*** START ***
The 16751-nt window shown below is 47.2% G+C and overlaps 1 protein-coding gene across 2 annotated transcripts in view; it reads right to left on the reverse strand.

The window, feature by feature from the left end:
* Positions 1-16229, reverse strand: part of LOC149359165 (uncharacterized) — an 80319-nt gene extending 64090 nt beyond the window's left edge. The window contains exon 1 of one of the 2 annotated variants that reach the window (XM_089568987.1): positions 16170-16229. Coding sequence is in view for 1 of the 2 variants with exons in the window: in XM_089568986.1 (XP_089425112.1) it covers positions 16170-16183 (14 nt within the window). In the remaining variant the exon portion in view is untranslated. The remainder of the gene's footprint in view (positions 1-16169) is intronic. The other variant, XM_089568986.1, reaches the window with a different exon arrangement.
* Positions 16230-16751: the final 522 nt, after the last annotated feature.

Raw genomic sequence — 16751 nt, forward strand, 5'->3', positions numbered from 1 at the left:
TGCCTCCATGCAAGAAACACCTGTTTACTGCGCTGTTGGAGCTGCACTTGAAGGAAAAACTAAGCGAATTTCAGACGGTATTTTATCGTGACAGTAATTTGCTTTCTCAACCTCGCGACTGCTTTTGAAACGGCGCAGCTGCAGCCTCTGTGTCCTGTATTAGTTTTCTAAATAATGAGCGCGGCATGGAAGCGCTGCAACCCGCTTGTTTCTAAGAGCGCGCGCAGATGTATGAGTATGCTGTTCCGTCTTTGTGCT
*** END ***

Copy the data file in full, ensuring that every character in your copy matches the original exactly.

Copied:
The 16751-nt window shown below is 47.2% G+C and overlaps 1 protein-coding gene across 2 annotated transcripts in view; it reads right to left on the reverse strand.

The window, feature by feature from the left end:
* Positions 1-16229, reverse strand: part of LOC149359165 (uncharacterized) — an 80319-nt gene extending 64090 nt beyond the window's left edge. The window contains exon 1 of one of the 2 annotated variants that reach the window (XM_089568987.1): positions 16170-16229. Coding sequence is in view for 1 of the 2 variants with exons in the window: in XM_089568986.1 (XP_089425112.1) it covers positions 16170-16183 (14 nt within the window). In the remaining variant the exon portion in view is untranslated. The remainder of the gene's footprint in view (positions 1-16169) is intronic. The other variant, XM_089568986.1, reaches the window with a different exon arrangement.
* Positions 16230-16751: the final 522 nt, after the last annotated feature.

Raw genomic sequence — 16751 nt, forward strand, 5'->3', positions numbered from 1 at the left:
TGCCTCCATGCAAGAAACACCTGTTTACTGCGCTGTTGGAGCTGCACTTGAAGGAAAAACTAAGCGAATTTCAGACGGTATTTTATCGTGACAGTAATTTGCTTTCTCAACCTCGCGACTGCTTTTGAAACGGCGCAGCTGCAGCCTCTGTGTCCTGTATTAGTTTTCTAAATAATGAGCGCGGCATGGAAGCGCTGCAACCCGCTTGTTTCTAAGAGCGCGCGCAGATGTATGAGTATGCTGTTCCGTCTTTGTGCT